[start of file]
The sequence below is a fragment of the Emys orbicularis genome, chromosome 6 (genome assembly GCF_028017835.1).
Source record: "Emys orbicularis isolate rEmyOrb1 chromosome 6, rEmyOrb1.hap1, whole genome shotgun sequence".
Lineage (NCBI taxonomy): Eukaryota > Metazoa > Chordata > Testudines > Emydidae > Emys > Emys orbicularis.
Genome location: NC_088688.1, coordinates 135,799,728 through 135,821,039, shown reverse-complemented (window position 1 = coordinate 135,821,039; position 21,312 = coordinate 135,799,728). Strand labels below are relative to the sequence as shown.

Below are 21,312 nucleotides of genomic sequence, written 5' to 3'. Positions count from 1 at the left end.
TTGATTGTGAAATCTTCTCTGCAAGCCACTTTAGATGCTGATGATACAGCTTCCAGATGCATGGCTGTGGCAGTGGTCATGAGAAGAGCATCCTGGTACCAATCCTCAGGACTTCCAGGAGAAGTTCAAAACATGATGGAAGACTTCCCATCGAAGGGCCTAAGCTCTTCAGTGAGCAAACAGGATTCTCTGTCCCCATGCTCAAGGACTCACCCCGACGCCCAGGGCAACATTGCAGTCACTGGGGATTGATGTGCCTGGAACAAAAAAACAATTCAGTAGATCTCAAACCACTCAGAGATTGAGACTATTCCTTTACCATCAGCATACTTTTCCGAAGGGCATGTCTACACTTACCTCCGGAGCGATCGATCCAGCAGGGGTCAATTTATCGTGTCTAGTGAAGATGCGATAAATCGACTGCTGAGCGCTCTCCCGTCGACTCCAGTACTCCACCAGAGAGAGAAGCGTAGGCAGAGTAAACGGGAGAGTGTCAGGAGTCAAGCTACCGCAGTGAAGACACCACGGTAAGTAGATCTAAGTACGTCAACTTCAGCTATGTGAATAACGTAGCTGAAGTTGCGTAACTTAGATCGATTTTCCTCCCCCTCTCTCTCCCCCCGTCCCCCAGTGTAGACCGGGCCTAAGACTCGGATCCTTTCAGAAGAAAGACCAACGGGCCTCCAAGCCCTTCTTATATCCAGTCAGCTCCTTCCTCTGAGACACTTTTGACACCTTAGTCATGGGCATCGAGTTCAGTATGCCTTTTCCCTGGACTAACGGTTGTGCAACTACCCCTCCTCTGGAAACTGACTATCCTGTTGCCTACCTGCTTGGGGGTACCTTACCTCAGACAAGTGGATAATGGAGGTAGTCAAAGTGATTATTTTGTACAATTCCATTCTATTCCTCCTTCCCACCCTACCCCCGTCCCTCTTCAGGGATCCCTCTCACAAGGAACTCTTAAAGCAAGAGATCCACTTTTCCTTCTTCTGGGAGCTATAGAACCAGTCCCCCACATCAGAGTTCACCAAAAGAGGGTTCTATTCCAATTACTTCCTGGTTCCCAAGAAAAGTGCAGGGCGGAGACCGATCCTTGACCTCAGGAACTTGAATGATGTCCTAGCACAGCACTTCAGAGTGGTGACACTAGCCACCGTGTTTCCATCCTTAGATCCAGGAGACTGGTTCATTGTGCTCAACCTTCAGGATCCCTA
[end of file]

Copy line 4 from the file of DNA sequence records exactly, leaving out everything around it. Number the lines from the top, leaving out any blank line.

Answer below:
Genome location: NC_088688.1, coordinates 135,799,728 through 135,821,039, shown reverse-complemented (window position 1 = coordinate 135,821,039; position 21,312 = coordinate 135,799,728). Strand labels below are relative to the sequence as shown.